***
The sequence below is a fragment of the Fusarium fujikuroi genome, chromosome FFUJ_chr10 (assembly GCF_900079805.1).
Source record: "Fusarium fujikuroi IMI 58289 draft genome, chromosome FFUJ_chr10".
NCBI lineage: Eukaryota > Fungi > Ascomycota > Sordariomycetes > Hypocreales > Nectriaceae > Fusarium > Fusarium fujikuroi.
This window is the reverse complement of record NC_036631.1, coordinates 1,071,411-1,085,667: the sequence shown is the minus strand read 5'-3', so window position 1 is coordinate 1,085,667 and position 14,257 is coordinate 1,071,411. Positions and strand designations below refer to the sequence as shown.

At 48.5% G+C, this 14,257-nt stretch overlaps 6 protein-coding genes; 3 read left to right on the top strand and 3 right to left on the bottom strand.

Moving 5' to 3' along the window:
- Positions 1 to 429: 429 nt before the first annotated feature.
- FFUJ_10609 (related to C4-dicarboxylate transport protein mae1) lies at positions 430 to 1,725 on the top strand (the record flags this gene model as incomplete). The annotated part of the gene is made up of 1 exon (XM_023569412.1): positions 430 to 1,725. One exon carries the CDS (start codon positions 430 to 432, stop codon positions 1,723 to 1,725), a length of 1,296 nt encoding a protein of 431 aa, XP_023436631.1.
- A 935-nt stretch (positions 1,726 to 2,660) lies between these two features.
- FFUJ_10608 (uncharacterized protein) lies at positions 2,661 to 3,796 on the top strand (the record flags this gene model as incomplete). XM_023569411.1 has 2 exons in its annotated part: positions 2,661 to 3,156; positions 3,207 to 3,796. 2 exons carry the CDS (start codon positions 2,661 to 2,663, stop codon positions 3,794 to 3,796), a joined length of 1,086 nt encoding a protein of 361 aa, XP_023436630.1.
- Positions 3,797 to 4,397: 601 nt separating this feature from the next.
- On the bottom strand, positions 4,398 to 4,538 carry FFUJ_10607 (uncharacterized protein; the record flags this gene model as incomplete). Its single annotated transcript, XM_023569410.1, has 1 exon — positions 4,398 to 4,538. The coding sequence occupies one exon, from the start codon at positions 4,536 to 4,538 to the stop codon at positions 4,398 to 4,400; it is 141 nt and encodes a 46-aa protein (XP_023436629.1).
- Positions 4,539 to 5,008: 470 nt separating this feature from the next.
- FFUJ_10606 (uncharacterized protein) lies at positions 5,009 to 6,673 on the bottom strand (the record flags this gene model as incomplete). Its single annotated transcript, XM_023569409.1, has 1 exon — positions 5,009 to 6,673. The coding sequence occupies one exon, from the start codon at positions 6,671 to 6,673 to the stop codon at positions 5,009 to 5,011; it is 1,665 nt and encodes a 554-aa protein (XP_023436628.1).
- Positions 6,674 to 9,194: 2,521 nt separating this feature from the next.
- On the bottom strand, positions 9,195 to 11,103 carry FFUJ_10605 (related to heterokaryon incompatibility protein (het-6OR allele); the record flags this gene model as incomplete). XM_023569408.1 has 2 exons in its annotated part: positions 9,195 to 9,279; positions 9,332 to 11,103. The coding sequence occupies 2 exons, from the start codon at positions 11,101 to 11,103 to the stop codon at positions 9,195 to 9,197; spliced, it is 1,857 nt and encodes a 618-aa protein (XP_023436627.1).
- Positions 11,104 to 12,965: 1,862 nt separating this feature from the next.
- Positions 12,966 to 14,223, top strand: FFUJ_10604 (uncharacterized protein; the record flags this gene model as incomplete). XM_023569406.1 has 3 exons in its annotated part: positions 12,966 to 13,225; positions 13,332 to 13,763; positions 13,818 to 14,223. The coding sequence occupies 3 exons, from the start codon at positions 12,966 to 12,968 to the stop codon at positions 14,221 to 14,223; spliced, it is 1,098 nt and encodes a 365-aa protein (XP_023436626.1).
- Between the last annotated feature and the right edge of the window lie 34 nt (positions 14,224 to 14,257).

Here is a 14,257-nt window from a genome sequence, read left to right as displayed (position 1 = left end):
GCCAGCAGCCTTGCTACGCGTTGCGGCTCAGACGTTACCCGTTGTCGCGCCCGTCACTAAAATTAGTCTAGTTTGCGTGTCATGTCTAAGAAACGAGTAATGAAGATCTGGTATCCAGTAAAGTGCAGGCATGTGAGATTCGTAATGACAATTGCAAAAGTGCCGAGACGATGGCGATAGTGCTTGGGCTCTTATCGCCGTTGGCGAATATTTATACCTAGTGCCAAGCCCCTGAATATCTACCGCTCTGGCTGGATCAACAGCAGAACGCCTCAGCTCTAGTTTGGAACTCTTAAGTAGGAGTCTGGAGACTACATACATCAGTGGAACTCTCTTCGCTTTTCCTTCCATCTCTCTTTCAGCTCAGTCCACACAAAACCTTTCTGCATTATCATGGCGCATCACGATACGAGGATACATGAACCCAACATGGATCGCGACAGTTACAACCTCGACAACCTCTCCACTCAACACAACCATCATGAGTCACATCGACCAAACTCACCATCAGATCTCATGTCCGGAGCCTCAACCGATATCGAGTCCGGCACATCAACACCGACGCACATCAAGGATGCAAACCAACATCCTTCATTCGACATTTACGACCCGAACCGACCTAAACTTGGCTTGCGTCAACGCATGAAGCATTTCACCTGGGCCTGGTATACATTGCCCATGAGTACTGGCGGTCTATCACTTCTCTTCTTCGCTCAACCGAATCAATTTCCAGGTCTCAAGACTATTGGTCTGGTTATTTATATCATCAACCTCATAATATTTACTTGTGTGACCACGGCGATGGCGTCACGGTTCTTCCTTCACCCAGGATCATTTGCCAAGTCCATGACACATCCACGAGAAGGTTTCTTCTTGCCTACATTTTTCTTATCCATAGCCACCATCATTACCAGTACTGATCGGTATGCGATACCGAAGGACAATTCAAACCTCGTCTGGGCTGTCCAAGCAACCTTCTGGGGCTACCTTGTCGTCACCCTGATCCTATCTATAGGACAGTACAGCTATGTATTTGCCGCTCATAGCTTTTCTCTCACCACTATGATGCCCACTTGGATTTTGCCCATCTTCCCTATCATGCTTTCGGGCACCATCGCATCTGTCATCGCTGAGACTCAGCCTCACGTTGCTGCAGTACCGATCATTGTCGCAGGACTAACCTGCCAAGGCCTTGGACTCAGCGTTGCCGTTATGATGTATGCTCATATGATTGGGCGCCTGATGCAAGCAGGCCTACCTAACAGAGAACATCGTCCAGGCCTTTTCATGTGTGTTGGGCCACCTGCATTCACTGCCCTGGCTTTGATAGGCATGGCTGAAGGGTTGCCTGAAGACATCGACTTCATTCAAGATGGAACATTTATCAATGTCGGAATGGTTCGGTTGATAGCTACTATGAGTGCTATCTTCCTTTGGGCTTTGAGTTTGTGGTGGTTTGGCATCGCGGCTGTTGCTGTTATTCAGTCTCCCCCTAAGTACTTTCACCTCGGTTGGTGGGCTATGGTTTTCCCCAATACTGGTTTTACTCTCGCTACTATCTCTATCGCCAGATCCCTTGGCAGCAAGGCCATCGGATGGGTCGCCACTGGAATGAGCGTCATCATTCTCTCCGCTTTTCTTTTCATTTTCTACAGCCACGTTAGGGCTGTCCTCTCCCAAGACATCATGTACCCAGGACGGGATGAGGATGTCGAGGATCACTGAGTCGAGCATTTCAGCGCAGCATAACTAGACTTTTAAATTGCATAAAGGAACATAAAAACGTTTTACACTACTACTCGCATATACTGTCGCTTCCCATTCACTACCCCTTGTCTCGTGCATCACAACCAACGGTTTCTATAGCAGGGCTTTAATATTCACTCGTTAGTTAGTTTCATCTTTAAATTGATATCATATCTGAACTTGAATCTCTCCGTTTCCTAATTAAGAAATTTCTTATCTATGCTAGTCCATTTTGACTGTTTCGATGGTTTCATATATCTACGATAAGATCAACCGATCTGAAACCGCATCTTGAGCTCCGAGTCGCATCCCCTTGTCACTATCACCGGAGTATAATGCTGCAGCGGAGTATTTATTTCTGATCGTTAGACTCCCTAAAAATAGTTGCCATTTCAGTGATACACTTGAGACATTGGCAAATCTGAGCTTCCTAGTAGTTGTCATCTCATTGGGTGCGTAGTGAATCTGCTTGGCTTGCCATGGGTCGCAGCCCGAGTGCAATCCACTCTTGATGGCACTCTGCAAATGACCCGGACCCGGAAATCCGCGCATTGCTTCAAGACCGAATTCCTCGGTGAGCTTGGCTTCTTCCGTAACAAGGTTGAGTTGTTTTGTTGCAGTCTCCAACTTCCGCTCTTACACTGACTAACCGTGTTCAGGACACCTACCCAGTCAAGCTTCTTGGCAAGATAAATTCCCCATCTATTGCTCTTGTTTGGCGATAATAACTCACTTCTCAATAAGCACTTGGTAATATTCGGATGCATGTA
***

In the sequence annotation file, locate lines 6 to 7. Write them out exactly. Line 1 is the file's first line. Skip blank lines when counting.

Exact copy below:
Moving 5' to 3' along the window:
- Positions 1 to 429: 429 nt before the first annotated feature.